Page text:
No need to bother: Not on your life. (Truth be told, we meant it only as a mind-expanding thought experiment; we’re nothing if not realistic about law firms’ decision-making.)

But back to talent, and continuing with our theme that Law Land could pick up a few tricks from Corporate Land, which often has been there already:

Identifying and quantifying the value of the most important roles in an organization is a central step in matching talent to value. These critical roles generally fall into two categories: value creators and enablers. Value creators directly generate revenue [and] increase [financial and human] capital efficiency.. Value enablers, such as leaders of support functions like cybersecurity or risk management, perform indispensable work that enables the creators. These roles are often in counterintuitive places within the organization. Typically, companies that consciously set out to pinpoint them find about 60 percent are two layers below the CEO, and 30 percent are three layers or more below the CEO.

The ability to achieve true role clarity is closely tied to overall organizational performance and health, according to McKinsey research. In the pursuit of such clarity, it is critical to think first about roles rather than people. The initial goal is assessment of where the greatest potential value is and what skills will be necessary to realize that value—not identification of the top performers. This approach allows leaders to think more strategically about matching talent and value rather than merely focusing on an individual’s capabilities. (emphasis supplied) [Id.]

Let’s consider another high-performance professional services organization: Goldman Sachs.  Their “value creators” are obviously the investment bankers on the front line out in the market meeting with customers, analysts, investors, governments, and others, and the traders.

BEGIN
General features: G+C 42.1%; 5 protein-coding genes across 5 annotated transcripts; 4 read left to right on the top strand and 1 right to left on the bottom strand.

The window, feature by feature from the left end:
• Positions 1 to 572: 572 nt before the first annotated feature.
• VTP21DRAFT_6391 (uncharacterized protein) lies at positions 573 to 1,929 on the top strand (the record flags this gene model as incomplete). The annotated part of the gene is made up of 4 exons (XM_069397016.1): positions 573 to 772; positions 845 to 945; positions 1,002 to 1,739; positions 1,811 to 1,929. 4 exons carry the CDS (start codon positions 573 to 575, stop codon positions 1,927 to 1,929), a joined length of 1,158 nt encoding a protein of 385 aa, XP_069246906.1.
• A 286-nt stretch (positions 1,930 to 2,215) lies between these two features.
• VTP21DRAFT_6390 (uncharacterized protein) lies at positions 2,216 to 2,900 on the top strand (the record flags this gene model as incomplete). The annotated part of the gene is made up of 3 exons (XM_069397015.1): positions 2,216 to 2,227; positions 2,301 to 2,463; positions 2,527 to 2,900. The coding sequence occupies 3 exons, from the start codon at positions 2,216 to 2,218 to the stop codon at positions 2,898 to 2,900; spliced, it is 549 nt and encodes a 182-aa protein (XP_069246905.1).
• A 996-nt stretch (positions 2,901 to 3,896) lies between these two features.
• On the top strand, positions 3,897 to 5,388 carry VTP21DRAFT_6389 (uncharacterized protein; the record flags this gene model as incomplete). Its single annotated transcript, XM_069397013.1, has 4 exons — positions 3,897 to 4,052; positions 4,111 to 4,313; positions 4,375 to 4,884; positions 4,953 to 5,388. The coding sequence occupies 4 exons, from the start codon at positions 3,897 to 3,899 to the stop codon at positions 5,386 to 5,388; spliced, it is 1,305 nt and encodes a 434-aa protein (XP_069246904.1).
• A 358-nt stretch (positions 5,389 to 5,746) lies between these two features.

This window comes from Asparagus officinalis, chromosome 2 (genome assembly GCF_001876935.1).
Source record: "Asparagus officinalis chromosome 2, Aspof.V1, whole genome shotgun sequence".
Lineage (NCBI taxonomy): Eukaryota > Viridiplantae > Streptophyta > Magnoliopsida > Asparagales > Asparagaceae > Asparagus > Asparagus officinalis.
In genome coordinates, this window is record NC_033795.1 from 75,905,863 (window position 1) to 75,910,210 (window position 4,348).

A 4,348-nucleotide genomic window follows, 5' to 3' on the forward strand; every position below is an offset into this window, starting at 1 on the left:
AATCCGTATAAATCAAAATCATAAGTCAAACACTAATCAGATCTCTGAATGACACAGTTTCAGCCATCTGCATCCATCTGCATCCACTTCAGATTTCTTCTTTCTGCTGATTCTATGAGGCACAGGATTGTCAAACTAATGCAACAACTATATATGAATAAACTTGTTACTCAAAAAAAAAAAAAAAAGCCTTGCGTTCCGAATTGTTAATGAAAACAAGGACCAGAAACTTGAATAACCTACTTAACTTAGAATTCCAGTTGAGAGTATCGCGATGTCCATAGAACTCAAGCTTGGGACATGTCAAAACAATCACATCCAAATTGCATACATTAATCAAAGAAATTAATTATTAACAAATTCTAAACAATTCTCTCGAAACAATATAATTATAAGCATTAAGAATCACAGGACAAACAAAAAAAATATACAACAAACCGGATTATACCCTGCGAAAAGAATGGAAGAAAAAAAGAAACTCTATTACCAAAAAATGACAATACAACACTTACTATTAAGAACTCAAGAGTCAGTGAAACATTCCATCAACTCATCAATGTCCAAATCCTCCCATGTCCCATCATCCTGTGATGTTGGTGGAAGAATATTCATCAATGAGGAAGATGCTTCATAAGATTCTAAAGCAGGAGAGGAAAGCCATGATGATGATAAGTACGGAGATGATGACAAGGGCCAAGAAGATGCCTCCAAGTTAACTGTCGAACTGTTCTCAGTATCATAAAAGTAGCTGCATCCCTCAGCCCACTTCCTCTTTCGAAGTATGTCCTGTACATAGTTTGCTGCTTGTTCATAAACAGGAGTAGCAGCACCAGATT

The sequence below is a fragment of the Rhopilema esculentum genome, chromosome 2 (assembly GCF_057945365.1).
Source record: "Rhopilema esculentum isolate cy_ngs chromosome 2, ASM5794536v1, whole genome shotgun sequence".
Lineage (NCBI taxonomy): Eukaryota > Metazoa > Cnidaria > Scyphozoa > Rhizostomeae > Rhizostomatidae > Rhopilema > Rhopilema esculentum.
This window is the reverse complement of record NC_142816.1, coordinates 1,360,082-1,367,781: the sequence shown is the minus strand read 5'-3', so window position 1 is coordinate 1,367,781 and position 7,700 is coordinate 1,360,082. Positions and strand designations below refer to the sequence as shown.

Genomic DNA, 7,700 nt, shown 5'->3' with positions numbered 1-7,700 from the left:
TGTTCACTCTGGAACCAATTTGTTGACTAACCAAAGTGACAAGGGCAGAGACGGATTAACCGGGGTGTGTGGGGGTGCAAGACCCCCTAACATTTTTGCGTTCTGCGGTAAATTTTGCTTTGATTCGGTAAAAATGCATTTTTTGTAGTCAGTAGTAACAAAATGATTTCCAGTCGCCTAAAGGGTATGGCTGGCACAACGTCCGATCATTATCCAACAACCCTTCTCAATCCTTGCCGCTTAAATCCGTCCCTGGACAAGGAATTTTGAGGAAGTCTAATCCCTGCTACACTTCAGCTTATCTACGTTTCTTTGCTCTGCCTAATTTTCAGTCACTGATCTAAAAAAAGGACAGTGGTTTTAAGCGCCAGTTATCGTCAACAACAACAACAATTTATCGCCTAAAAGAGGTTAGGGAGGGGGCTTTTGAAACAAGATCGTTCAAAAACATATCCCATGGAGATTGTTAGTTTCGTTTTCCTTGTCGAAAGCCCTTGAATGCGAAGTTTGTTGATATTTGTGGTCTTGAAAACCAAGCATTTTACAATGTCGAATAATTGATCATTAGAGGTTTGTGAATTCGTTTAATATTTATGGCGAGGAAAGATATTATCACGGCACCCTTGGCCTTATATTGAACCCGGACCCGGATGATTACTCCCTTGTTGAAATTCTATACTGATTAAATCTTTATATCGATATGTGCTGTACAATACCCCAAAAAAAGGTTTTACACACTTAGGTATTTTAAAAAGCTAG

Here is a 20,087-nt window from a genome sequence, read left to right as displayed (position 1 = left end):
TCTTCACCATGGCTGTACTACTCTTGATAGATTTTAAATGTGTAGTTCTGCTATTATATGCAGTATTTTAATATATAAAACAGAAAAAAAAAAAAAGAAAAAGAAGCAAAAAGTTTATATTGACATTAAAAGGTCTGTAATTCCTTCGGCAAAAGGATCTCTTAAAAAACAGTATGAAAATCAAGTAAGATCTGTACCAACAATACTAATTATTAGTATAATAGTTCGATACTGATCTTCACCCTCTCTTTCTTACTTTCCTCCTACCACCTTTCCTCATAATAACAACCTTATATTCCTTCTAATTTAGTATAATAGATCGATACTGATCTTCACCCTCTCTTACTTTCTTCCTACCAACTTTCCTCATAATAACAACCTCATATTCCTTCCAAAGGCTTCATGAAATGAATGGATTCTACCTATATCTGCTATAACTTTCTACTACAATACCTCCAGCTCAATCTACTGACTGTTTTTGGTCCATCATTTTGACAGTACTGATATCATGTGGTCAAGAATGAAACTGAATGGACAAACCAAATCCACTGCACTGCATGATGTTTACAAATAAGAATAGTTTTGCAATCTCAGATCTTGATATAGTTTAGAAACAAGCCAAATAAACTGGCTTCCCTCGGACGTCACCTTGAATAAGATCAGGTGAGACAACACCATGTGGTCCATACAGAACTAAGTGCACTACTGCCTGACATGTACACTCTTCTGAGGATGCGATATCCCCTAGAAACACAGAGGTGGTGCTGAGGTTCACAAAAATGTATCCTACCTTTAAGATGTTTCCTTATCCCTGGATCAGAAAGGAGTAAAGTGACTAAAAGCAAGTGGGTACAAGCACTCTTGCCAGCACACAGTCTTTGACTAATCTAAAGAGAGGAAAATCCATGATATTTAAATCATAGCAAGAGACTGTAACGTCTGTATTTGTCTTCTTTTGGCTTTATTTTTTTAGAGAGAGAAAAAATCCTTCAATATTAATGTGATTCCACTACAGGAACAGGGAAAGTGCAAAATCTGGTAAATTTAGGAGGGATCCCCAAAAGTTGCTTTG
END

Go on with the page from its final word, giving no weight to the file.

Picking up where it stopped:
But the “value enablers?” Today technology is almost synonymous with “enabling” value: Enabling real-time collaboration, serving up transparency, delivering just-in-time information, making mobile and “agile” work possible, and if AI lives up to one-tenth of some of the hype surrounding it, transforming what lawyers do and what skills they will need to bring to bear. With that premise, what percentage of your firm’s staff are engineers?  (You can keep that to yourself for a moment.) The percentage at Goldman Sachs is over one-quarter and “that’s likely to keep growing.” according to a Bloomberg interview late last year with Harvey Schwartz, at the time President and co-COO.[Note 3]

Does Goldman know something you don’t?  

More seriously, when you invoke the “war for talent” as a priority for your firm, your partners, and your professional staff, are you casting a wide enough net?  It’s not all about the rainmakers.


Thanks to Casey Flaherty & Bill Henderson


Note 1: Available at:

Note 2: Available at:

Note 3: Available at:


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